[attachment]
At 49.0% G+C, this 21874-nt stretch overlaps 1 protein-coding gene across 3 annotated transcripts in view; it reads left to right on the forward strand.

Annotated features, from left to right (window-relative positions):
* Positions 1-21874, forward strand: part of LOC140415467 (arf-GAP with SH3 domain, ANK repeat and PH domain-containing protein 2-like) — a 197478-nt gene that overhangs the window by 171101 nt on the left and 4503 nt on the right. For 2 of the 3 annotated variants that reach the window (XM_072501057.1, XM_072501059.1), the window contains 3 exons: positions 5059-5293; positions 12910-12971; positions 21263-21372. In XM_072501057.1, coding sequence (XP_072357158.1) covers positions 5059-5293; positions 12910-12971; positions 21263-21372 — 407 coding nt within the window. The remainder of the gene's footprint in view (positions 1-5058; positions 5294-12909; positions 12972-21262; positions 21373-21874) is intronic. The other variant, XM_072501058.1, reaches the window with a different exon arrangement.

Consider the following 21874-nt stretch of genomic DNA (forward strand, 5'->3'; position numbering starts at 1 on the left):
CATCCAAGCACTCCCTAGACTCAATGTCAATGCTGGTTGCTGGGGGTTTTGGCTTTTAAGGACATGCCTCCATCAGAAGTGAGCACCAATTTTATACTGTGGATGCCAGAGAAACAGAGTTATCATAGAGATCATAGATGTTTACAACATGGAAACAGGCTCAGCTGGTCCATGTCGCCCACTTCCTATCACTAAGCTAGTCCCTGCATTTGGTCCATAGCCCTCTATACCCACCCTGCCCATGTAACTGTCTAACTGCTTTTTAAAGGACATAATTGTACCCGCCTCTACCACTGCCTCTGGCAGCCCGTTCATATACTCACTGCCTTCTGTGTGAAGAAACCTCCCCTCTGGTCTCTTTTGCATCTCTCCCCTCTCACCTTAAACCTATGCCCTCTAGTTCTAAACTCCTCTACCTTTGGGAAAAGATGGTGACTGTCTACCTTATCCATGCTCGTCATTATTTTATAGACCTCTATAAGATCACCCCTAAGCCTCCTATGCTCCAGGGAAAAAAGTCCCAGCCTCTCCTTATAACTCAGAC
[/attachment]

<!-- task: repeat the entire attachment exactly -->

At 49.0% G+C, this 21874-nt stretch overlaps 1 protein-coding gene across 3 annotated transcripts in view; it reads left to right on the forward strand.

Annotated features, from left to right (window-relative positions):
* Positions 1-21874, forward strand: part of LOC140415467 (arf-GAP with SH3 domain, ANK repeat and PH domain-containing protein 2-like) — a 197478-nt gene that overhangs the window by 171101 nt on the left and 4503 nt on the right. For 2 of the 3 annotated variants that reach the window (XM_072501057.1, XM_072501059.1), the window contains 3 exons: positions 5059-5293; positions 12910-12971; positions 21263-21372. In XM_072501057.1, coding sequence (XP_072357158.1) covers positions 5059-5293; positions 12910-12971; positions 21263-21372 — 407 coding nt within the window. The remainder of the gene's footprint in view (positions 1-5058; positions 5294-12909; positions 12972-21262; positions 21373-21874) is intronic. The other variant, XM_072501058.1, reaches the window with a different exon arrangement.

Consider the following 21874-nt stretch of genomic DNA (forward strand, 5'->3'; position numbering starts at 1 on the left):
CATCCAAGCACTCCCTAGACTCAATGTCAATGCTGGTTGCTGGGGGTTTTGGCTTTTAAGGACATGCCTCCATCAGAAGTGAGCACCAATTTTATACTGTGGATGCCAGAGAAACAGAGTTATCATAGAGATCATAGATGTTTACAACATGGAAACAGGCTCAGCTGGTCCATGTCGCCCACTTCCTATCACTAAGCTAGTCCCTGCATTTGGTCCATAGCCCTCTATACCCACCCTGCCCATGTAACTGTCTAACTGCTTTTTAAAGGACATAATTGTACCCGCCTCTACCACTGCCTCTGGCAGCCCGTTCATATACTCACTGCCTTCTGTGTGAAGAAACCTCCCCTCTGGTCTCTTTTGCATCTCTCCCCTCTCACCTTAAACCTATGCCCTCTAGTTCTAAACTCCTCTACCTTTGGGAAAAGATGGTGACTGTCTACCTTATCCATGCTCGTCATTATTTTATAGACCTCTATAAGATCACCCCTAAGCCTCCTATGCTCCAGGGAAAAAAGTCCCAGCCTCTCCTTATAACTCAGAC